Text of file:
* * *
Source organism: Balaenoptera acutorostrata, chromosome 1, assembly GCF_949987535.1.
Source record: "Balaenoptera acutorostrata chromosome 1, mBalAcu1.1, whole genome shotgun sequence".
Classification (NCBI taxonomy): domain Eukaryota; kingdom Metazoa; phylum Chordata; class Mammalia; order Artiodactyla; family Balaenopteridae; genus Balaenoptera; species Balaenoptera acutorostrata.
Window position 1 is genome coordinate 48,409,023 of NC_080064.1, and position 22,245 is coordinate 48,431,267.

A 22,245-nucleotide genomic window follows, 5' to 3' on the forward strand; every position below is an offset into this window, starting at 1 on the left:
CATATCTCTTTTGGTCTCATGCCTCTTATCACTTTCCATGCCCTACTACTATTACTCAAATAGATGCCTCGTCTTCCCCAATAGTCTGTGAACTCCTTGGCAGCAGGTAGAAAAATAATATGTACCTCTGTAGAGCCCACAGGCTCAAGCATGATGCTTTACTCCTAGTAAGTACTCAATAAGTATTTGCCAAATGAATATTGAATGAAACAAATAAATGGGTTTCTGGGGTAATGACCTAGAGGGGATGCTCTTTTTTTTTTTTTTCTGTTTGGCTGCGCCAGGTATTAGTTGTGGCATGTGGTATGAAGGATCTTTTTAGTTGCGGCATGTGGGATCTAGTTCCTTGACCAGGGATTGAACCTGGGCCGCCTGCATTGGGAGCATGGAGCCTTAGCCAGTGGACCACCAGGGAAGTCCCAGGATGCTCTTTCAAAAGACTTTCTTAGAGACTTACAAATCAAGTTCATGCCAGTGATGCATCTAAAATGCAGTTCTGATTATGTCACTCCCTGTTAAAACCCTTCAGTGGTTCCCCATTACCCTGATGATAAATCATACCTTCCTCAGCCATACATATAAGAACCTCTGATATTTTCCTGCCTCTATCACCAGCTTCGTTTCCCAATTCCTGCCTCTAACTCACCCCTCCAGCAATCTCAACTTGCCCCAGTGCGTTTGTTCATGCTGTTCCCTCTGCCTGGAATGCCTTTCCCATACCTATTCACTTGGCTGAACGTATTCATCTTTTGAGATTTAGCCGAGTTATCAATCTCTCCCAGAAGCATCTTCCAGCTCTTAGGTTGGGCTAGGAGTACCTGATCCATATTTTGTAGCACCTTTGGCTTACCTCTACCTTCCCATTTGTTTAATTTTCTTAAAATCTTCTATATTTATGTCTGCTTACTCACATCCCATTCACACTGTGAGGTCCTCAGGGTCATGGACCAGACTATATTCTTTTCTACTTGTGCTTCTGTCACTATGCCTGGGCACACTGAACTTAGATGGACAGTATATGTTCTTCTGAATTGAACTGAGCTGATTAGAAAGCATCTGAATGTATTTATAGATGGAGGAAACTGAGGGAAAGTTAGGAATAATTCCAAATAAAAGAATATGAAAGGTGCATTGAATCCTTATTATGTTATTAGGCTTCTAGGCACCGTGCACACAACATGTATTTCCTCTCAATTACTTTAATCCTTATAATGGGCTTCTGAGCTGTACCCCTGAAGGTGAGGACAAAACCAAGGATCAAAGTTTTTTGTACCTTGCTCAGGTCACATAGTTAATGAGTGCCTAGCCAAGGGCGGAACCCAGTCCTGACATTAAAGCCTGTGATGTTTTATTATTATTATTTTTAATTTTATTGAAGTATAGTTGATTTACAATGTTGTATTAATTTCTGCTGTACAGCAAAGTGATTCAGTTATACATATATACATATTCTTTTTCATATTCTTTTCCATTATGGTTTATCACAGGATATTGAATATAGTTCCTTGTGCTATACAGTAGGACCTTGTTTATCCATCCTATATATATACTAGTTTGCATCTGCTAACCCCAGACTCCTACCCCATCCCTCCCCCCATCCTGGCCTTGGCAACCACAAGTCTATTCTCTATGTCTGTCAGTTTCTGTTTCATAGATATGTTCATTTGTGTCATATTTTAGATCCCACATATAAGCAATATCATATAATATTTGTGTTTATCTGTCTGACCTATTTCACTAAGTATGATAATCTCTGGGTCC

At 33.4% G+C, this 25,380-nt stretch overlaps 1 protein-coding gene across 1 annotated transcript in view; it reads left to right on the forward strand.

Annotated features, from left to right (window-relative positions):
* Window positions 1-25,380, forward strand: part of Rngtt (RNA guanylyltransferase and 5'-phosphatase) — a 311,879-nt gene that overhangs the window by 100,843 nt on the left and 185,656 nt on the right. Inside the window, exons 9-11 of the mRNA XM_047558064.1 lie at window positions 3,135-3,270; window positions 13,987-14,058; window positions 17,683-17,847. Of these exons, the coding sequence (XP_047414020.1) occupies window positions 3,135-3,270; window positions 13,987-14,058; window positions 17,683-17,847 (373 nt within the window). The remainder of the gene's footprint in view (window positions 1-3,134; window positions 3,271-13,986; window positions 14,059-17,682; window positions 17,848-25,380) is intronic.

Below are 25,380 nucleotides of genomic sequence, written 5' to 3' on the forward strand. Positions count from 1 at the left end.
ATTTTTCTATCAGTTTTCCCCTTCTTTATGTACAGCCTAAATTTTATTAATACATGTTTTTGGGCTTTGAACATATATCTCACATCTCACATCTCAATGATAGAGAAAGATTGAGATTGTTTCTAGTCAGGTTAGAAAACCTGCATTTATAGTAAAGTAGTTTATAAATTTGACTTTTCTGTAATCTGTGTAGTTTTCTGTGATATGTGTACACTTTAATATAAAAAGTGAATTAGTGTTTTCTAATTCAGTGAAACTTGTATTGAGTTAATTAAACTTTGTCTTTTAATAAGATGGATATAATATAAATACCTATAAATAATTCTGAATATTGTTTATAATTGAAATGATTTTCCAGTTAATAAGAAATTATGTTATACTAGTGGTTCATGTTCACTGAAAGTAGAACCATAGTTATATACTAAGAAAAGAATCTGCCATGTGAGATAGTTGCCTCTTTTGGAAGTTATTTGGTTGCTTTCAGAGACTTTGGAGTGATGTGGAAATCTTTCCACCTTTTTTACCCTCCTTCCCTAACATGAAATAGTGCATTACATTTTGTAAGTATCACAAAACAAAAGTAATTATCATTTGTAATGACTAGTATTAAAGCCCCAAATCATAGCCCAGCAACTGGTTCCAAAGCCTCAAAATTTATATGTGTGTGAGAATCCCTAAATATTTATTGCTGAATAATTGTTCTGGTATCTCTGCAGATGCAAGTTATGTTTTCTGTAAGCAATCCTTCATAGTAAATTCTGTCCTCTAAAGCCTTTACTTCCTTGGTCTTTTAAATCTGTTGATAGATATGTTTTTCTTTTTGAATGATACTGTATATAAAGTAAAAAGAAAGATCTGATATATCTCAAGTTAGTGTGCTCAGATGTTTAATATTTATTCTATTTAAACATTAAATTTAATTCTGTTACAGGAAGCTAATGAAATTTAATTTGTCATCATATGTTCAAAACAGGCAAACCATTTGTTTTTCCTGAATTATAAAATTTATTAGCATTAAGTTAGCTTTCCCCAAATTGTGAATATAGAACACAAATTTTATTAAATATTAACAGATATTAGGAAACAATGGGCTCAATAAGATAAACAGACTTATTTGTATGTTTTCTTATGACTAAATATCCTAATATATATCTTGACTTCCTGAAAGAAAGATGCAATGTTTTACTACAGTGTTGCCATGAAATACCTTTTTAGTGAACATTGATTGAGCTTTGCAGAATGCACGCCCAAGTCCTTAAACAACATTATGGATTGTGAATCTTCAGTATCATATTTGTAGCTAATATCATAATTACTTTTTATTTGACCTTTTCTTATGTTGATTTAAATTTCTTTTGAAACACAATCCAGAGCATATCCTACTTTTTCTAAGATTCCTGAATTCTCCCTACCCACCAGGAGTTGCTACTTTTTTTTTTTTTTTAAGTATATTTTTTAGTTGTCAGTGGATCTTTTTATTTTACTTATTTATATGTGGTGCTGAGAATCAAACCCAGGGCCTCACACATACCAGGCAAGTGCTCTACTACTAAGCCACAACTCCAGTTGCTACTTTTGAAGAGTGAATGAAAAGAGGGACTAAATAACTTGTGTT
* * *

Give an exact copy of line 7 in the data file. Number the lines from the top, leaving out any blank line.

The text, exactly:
At 33.4% G+C, this 25,380-nt stretch overlaps 1 protein-coding gene across 1 annotated transcript in view; it reads left to right on the forward strand.